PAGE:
« Reply #29 on: 05/14/2018 09:28 am »
Here are the slides for Industry Day.

They're in an imgur album as I had trouble uploading the pdf. Even if you already the pdf, you may want these instead, as I've rotated them correctly.

The Master contracts will be issued in January of next year (2019) - information of interest to the contractor's bank managers.

The $25k task each firm gets is to write a User Guide - the one development document that people actually use since they define the customer's interfaces.

Scope Of Work (SOW) are actually useful documents since it is a list of the things the contractor's project manager has to make. This assumes the the document is no longer than 2 to 3 pages.

Offline speedevil

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Re: Commercial Lunar Payload Services Program (CLPS)
« Reply #30 on: 05/14/2018 09:52 am »
* Initial 2019 payloads will be whatever we've got lying around. Retro-reflectors, engineering models/spares, student built hardware, or off-the-shelf hardware.  This is solicited under SALMON-3 (Standalone Mission of Opportunity Notice). 15kg limit per instrument. Expect to select 8-12 instruments by Summer 2019. No guarantee that all instruments will fly.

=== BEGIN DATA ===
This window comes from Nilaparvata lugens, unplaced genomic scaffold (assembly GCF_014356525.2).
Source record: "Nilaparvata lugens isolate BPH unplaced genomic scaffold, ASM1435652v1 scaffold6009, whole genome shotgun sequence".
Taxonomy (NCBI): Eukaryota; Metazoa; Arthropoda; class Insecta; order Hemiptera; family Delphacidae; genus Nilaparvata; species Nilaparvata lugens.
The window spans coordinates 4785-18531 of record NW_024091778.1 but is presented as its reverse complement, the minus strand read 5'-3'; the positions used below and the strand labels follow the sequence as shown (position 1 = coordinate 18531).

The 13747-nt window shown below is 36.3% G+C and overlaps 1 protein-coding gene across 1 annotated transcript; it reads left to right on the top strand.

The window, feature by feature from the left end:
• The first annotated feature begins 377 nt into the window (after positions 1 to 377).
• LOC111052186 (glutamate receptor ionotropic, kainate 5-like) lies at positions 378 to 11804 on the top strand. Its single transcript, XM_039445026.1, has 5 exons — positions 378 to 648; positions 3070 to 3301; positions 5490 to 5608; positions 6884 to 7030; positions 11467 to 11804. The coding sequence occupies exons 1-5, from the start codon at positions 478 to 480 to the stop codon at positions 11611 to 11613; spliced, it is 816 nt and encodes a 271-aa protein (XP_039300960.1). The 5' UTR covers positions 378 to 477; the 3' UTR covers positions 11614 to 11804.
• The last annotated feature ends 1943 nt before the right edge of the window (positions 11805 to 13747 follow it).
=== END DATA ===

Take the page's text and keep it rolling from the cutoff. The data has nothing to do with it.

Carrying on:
This could in some senses be the most interesting part.
Very low barrier to entry and ramp up that TRL.

Offline envy887

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Re: Commercial Lunar Payload Services Program (CLPS)
« Reply #31 on: 05/14/2018 01:41 pm »
Quote from: NASA
The Technical Acceptability Standards are as follows:
- The offeror's ability to provide an intact lunar landed mission that delivers at least 10 kg of NASA payload before December 31, 2021.